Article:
Principal 9 of the Code of Conduct for Nurses in New Zealand makes reference to maintaining public trust and confidence in the nursing profession. Two standards are recommended to guide successful implementation of this principle; the first is to encourage nurses to document and report practice environment concerns that compromise consumer health and safety13 and the second is the responsibility for nurses to maintain their own health and wellbeing14. The Code goes onto describe, in a step-wise fashion, how nurses might address escalating issues of concern using both formal and informal methods of self-advocacy.

Despite nurses embracing patient advocacy as a valid part of their professional role, they appear less comfortable advocating for themselves. What then are some of the barriers that prevent nurses advocating effectively for their professional needs?

Barriers to nursing self-advocacy

Staples (2012) believes nurses have a compelling need to say “yes” to requests or demands made of them and therefore demonstrate a reduced ability to say “no”. She goes on to suggest that some of the reasons why nurses say “yes” is because they want to help people; tend to put others needs before their own; want people to like them; don’t want to encourage conflict; fear real and or imagined consequences of saying “no”; or think that no-one else can or will fulfill the request15.

Negative experiences for nurses who attempt to self advocate by saying “no” can also deter them from raising their ongoing or changing needs. Negative experiences can include critical comments expressed by colleagues or managers who undervalue or belittle the nurse’s attempts to self advocate against an increasing workload that could compromise the nurse and health consumer safety16 . Some nurses demonstrate poor communication and other challenging behaviours when trying to advocate for change resulting in negative engagement with colleagues and increased workplace tensions or conflict17. This can be counterproductive when seeking positive change and can result in negative outcomes.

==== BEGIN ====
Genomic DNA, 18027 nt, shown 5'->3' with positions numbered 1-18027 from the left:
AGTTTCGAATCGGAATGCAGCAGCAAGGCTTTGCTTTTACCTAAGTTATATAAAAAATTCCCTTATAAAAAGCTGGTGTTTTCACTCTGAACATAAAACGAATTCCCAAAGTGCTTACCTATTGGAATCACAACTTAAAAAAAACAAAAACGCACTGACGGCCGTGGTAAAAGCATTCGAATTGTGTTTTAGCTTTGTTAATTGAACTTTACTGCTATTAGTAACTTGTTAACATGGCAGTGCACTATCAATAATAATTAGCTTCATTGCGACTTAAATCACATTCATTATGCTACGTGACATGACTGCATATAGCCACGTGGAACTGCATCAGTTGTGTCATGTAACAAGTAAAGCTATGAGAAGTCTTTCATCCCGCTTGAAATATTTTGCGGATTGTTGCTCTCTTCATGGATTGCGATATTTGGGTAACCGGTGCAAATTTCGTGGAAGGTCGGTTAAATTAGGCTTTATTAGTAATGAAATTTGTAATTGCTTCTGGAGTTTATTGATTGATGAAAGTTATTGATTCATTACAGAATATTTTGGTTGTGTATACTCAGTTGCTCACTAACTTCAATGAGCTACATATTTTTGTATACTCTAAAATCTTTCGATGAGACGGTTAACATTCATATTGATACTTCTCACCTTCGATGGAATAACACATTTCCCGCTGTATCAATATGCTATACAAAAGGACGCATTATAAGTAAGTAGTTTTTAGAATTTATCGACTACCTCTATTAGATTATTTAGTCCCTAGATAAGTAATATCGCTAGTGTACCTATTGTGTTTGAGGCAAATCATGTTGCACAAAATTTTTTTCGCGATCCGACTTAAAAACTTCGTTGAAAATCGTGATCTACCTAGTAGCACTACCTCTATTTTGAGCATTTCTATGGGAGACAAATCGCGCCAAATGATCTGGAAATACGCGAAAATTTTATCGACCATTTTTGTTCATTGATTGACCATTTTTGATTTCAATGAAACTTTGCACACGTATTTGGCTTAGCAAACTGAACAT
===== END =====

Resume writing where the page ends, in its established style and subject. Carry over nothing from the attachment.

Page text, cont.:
What are some strategies for strengthening self-advocacy among nurses when attempting to address unmanageable workloads or other workplace demands that could compromise safe practice?

Recommended strategies for improving self-advocacy among nurses

Staples (2012) recommends the following strategies for nurses to consider.

On the spot self-advocacy

  • Pause and ask for time to think carefully about any requests made (this honours your need to truly consider all aspects of the request before making a decision).
  • Consideration might include the number of shifts already worked, days off and need for rest, time with family and friends, pre-planned events, etc.
  • When approached to undertake an increased workload, acknowledge the request (this demonstrates you have listened and do care).
  • Politely decline if unable to accommodate the request.
  • Say what you mean and mean what you say professionally and respectfully. There is no need to qualify or defend your answer unless you have safety concerns and then this is an important discussion to enter into.
  • Be brief and honest.
  • Negotiate only what you can contribute or offer at that time if you cannot commit fully to the request.
  • Ditch feelings of guilt and don’t waver if you have put your own needs first.

Bensing in a recent online article also recommends that nurses avoid making snap or impulsive decisions, when requests are made of them and especially if being pressured for a reply. She advises nurses to clarify their personal and professional priorities when considering their availability to undertake more work or before considering juggling their workload17.

Long-term self-advocacy strategies

  • Do not be uncomfortable to approach colleagues to discuss implications of requests and possible workload rearranging to safely accommodate the request where able.
  • Be mindful of individual capabilities to safely and thoroughly fulfill nursing duties to an acceptable standard.
  • Critically reflect on those aspects of practice that may benefit from strengthening and that could improve workload manageability – e.g. time management, ability to prioritise care.
  • Seek assistance from relevant colleagues to support professional development initiatives.
  • Review the workplace policy and procedure manual for the process required to raise and manage workplace concerns.
  • Identify what is on average a manageable workload for yourself. Ensure this allows for anticipated fluctuations in changing consumer acuity and staffing levels.